Sun Caused Titanic to Sink



Image: Pixabay/Creative Commons (CC)
Leo may have been "King of the World" for a brief moment in the Titanic film. But little did he know that the King of the Solar System was about to throw a wrench of a magnetic kind in his maritime way. On the historic night of April 15, 1912, the RMS Titanic went down to a watery grave after it collided with an iceberg, causing the tragic death of more than a thousand passengers. The principal cause of the accident and its subsequent sinking, often attributed to a confluence of human errors and a myriad of engineering flaws, continues to be a subject of research that is slowly uncovering more clues about what really happened on that fateful night.

In a new paper (see link below) put forth by Mila Zinkova, a weather researcher at UC San Francisco, the author proposes that space weather may have been the primordial culprit of the sinking of the Titanic. According to Dr. Zinkova, a moderate to severe geomagnetic storm caused by a coronal mass ejection (CME) from the Sun, may have interfered with the navigational instruments on the Titanic, causing the ship to slightly deviate from its course and setting it on a collision path with the lurking iceberg.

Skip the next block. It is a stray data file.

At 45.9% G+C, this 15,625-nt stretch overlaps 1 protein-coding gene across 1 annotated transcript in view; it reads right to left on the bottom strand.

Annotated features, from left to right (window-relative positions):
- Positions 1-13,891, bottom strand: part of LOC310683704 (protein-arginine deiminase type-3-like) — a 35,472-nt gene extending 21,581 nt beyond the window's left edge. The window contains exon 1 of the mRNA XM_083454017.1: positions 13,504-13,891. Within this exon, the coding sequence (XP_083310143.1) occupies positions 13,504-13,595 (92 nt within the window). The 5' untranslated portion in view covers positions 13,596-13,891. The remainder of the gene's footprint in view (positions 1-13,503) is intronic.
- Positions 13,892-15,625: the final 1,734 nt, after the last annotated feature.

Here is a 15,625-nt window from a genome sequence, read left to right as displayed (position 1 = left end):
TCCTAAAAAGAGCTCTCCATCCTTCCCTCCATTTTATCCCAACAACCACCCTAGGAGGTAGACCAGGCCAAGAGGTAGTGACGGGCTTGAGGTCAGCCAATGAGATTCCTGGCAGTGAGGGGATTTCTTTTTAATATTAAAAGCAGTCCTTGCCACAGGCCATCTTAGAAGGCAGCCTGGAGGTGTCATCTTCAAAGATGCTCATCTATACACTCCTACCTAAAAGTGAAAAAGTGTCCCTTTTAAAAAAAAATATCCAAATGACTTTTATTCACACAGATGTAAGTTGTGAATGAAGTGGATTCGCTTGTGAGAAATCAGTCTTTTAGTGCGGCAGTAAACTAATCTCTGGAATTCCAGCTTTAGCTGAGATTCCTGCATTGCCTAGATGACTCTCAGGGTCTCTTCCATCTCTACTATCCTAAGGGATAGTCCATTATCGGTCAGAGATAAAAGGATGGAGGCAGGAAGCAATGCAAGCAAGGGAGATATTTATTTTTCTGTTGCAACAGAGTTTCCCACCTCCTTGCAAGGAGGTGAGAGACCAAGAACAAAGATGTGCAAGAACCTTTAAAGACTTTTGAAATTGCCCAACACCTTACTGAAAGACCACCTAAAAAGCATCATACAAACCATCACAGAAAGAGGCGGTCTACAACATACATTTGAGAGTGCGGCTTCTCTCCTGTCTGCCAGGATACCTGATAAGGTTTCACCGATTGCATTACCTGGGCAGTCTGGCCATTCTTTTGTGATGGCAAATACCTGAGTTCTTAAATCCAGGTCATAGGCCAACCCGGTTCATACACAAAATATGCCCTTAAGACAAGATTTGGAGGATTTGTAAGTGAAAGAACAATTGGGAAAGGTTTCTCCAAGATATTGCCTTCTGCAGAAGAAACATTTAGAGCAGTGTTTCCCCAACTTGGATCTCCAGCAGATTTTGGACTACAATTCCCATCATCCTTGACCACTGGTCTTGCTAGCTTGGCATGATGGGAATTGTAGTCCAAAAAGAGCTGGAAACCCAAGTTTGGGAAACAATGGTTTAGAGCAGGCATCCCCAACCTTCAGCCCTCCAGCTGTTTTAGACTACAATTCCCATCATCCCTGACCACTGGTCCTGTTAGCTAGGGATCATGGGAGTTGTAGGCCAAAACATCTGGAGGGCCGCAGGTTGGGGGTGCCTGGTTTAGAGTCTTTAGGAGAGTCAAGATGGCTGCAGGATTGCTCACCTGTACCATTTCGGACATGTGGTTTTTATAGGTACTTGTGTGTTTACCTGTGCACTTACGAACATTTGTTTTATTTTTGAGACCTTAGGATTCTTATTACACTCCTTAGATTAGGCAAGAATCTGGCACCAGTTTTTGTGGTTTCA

According to historical records, on the night of April 15, the sky in the North Atlantic was ablaze with Northern Lights activity. Author Lawrence Beesley, who survived the calamitous event, described the aurora borealis around the ship as "a faint glow in the sky ahead on the starboard quarter, the first gleams, we thought, of the coming dawn." After compiling and analyzing several testimonies about the conditions in the sky that night, Zankova is almost certain that the magnetic disturbances around the Titanic were severe enough to slightly disrupt its magnetic compass, which threw the ship into a path of destruction.



You can be bloody unlucky can't you? So many things lined up to contribute to that disaster.